Source: Govt tackles elephantiasis, trachoma | The Herald August 1, 2016
Paidamoyo Chipunza Senior Health Reporter
Government has expanded mass treatment of neglected tropical diseases that cover elephantiasis and blinding trachoma, Health and Child Care Minister Dr David Parirenyatwa has said. Elephantiasis is a parasitic infection that causes extreme swelling in the arms and legs. It is caused by the filarial worm and is transmitted from human to human via the female mosquito.
Blinding trachoma is also an infectious disease caused by a bacterium. The bacterium causes roughening of the inner surface of the eyelids. This roughening could lead to pain, breakdown of the outer surface or cornea and possibly blindness.
It can spread from one person to another through direct contact with an infected person.
In a speech read on his behalf by his deputy, Cde Aldrin Musiiwa, at a press conference held in Harare recently, Dr Parirenyatwa said Government was targeting to distribute preventive medicines to over seven million people from 39 selected districts with high prevalence of the diseases.
“This year’s mass drug administration (MDA) campaign is perculiar in that we have added two more diseases in the mass treatments which are elephantiasis and blinding trachoma,” he said.
He said the most affected provinces were Mashonaland West, Mashonaland East and Midlands provinces.
He said the blinding trachoma preventive medicines would only be distributed in Binga to cover the entire population of 143 000 with plans to scale up to other 10 endemic districts in 2017.
Previously, Government was administering preventive treatments for bilharzia and intestinal worms. Dr Parirenyatwa said unlike in bilharzia preventive treatments, treatment for elephantiasis and blinding trachoma was targeted at both adults and children in the affected districts.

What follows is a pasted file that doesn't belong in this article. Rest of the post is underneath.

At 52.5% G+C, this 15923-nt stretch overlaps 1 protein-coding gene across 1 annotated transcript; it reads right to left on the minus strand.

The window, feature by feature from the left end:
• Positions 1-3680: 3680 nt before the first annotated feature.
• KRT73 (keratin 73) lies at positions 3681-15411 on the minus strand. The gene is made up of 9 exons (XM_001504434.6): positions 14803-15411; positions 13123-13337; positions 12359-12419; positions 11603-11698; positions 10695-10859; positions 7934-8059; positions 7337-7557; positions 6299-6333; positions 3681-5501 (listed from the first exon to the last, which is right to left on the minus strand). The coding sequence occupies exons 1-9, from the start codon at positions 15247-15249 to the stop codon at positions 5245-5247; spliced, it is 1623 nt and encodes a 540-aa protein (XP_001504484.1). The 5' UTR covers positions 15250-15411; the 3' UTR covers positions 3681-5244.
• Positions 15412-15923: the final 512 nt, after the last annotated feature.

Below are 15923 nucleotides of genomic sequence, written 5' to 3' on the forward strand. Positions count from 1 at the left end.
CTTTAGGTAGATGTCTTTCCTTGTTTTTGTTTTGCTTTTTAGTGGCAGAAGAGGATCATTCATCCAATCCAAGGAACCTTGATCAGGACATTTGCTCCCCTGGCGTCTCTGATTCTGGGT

For bilharzia and intestinal worm disease, Dr Parirenyatwa said Government was targeting to reach out to five million pre-school and secondary age children. He said with support from different stakeholders, over 16 million dosages were administered to children for bilharzias and intestinal worms over the past four years.
Dr Parirenyatwa called on parents regardless of religion or age to take their children for the treatments. “By doing so, you are avoiding risking future blindness, selected cancers, elephantiasis, hydrocele, anaemia, poor educational or learning performance and infertility,” he said.
The first phase of the campaign started on Monday and will run up to Wednesday next week in Manicaland, Bulawayo and Mashonaland Central provinces for bilharzia and intestinal worms.
The second phase will run from September 12-17 and it will be for elephantiasis and intestinal worms while the last phase will run from September 26 to October 1 for bilharzia only.
Speaking at the same occasion, World Health Organsation representative Dr David Okello said the MDA was an effective intervention already with proven results. Dr Okello said to have impact, a minimum coverage of at least 75 percent of the population at risk was recommended.
“When administered correctly, medicines used for large-scale treatment of bilharzia and intestinal worms are safe. It is the same treatments that are used to treat these diseases in our clinics and hospitals on a daily basis,” he said.